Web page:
Multi-purpose lights.  As with just about any camping gadget, multi-purpose lights are attractive since they can serve many uses without the weight and space requirements of separate items.  One I've found particularly convenient came from Harbor Freight. It is an LED light with a focused LED spot light on one end and a bank of LEDs in a flood light configuration on one flat side. It cost under $3.00 with a coupon. It measures about 2"x3"x3/4", is light weight, and takes up little space in pocket, purse or pack, yet provides a lot of light. It has a built in plastic hook so you can hang it in your tent on or a convenient branch. It also has a magnet if you need to attach it to your vehicle -- or your camp stove.  Some larger camp lanterns also feature both spot and flood light options. Keep your eye out for potentially useful items everywhere you go.  I recently picked up a pair of LED lanterns shaped like old-fashioned kerosene lanterns at a discount store for $10 each and small solar camping lanterns for just $2.00 each.  The kerosene style lanterns have 17 LEDs, a dimmer for controlling brightness, and run on 3 "D" cell batteries.  I once left one on in my barn overnight and it was still bright the next day when I discovered it and turned it off and was still functional for months afterwards.  Leave an ordinary incandescent battery light on overnight and you'll have dead batteries by morning.   I've even seen a single incandescent bulb left on in an RV drain the big 12-volt deep cycle house battery in an afternoon!

Wide area lighting may be needed for some activities, such as preparing, serving, and eating meals and for many games, chopping wood, or repairing equipment.  Some RVs are or can be equipped with wide-angle lighting but the traditional camp standard is the gas lantern.   The long-time standard camping lantern is the Coleman gas lantern, but today's lanterns come in many sizes, shapes, and fuel choices.  Some of my favorite exterior lights came off of an old ambulance.  They provide excellent flood lighting for night time repairs and other activities, but the bulbs are difficult to find and quite expensive.  Fortunately, they are quite durable.

Awning lights are popular for use on RV awnings.   Some folks string 120-volt patio lanterns along the accessory rail on the awning.   Smaller strings, similar to Christmas lights are also frequently used.  You can find these in various camping themes like mini Coleman lanterns, American flags, and chili peppers.  You could even use ordinary Christmas lights.  Awning lights provide festive illumination for activities under or near your RV awning.  The latest additions include programmable, multi-colored LED rope lights that can put on quite a show.  LED lights will use less power than incandescent versions and won't heat up and possibly damage the awning fabric.  One word of caution when using awning lights:  be considerate of your neighbors.  Excessive lighting might intrude into their space.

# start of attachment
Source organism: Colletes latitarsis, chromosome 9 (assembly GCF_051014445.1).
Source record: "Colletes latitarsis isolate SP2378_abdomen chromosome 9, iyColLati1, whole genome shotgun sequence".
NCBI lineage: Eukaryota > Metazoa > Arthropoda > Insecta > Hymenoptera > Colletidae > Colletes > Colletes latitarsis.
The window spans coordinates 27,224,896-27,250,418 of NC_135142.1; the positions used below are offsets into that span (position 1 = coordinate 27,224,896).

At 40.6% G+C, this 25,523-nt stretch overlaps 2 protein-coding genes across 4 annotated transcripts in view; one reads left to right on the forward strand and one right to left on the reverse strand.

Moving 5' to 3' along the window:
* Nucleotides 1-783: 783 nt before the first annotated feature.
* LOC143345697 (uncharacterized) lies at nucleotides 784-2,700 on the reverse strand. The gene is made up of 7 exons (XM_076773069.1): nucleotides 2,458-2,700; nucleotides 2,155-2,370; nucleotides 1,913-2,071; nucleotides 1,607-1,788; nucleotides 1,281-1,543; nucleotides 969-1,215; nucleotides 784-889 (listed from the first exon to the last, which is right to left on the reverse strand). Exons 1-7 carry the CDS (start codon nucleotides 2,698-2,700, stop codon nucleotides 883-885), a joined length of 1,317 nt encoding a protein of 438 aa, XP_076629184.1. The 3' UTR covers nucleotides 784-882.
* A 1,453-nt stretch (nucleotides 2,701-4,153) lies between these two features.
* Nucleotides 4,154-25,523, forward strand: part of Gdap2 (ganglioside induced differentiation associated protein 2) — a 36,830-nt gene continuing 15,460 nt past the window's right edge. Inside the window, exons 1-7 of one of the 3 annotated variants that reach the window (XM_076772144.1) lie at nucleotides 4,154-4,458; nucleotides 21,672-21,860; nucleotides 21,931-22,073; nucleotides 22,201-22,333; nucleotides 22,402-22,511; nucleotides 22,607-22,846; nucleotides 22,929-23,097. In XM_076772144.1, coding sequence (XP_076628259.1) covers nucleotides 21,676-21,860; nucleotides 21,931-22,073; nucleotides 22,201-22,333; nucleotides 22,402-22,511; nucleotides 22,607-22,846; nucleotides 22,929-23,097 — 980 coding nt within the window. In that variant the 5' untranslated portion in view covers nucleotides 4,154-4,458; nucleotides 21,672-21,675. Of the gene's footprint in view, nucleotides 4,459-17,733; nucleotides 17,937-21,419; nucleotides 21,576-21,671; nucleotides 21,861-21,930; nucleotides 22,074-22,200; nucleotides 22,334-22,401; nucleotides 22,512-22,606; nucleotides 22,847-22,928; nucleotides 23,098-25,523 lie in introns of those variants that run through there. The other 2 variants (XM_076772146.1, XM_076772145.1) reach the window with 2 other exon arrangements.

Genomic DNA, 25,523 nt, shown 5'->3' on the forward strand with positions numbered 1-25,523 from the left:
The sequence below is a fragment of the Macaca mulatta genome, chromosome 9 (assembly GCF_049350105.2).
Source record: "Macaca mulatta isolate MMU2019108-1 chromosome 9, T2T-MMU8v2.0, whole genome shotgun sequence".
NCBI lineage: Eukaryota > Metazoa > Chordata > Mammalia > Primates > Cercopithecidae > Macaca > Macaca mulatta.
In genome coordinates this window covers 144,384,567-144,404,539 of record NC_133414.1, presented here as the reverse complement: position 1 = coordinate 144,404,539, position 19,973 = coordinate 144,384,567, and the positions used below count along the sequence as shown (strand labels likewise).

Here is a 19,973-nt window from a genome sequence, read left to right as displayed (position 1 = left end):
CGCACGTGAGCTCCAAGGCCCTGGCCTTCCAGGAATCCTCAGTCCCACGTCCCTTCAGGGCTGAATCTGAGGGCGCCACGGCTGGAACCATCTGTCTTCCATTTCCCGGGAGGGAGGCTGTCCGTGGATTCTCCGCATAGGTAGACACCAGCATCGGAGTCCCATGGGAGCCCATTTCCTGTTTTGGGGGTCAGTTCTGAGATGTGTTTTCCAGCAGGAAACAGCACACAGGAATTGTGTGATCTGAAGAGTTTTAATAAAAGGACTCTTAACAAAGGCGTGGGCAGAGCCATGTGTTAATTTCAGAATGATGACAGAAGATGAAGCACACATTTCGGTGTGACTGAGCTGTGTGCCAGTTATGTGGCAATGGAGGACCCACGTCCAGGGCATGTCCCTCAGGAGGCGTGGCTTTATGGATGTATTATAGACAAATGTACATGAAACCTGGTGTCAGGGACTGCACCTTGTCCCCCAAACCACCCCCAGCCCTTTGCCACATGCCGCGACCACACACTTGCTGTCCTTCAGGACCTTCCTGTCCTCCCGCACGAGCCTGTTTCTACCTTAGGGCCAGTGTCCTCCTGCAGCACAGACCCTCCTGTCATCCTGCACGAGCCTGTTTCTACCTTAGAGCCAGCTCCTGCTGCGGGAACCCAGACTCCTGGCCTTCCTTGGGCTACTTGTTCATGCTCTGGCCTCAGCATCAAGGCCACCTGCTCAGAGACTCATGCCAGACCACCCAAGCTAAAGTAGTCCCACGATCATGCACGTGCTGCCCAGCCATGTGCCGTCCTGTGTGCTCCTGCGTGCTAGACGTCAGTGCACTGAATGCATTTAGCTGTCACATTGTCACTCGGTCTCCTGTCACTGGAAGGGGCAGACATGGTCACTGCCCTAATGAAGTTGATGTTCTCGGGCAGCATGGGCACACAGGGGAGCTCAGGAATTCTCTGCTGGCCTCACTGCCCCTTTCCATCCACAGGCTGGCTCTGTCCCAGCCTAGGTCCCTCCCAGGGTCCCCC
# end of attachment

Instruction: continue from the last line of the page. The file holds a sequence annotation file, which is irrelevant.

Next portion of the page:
White-gas or propane powered lanterns provide a bright white light almost like an electric light bulb.   They also produce quite a bit of heat.  A friend of mine used one as the only heat source for his Class B motorhome on cool evenings.  They might be enough to take the chill off in your motorhome or tent, but always make sure you have adequate ventilation or you could succumb to fumes or suffocate due to lack of oxygen.  One other significant feature of these lanterns is that the mantles are quite fragile. They are made of silk ash.  When they are new they are little silk mesh socks you tie onto the gas outlets of the lanterns.  They are then burned to turn them into ash, which glows brightly when the gas is lit, giving off the characteristic bright white light.  Always bring plenty of spare mantles.  It doesn't take much to break them once they've been burned.  Anytime you use a gas lantern inside an RV or tent or other confined space make sure you have adequate ventilation to prevent suffocation (yes, it is worth repeating -- repeating and repeating!).

Kerosene lanterns lend an old-fashioned touch to camping.  They are a little less fragile than gas lanterns because they use a standard, sturdy cotton wick instead of the delicate silk ash mantle.  The wick also makes them a little more flexible in the level of light than gas lanterns. They are not nearly as bright and the light is not as white as a gas lantern, but they are economical to purchase and to operate and lend a nice ambiance.  They are usually less expensive to buy than gas lanterns, often under $10. At one time the fuel was commonly used in many homes for lanterns and heaters so everyone already had fuel.  It is seldom used in our urban and suburban homes today but it is still readily available.  One potential downside is that kerosene gives off a distinctive odor similar to jet fuel (which is actually kerosene).   If you don't like the smell of burning kerosene you can burn fragrant lamp oils or odorless "liquid paraffin".   Use citronella oil to help keep the bugs away.   You can usually find kerosene lanterns at farm and ranch stores, at some sporting goods stores and I've even seen them at Walmart.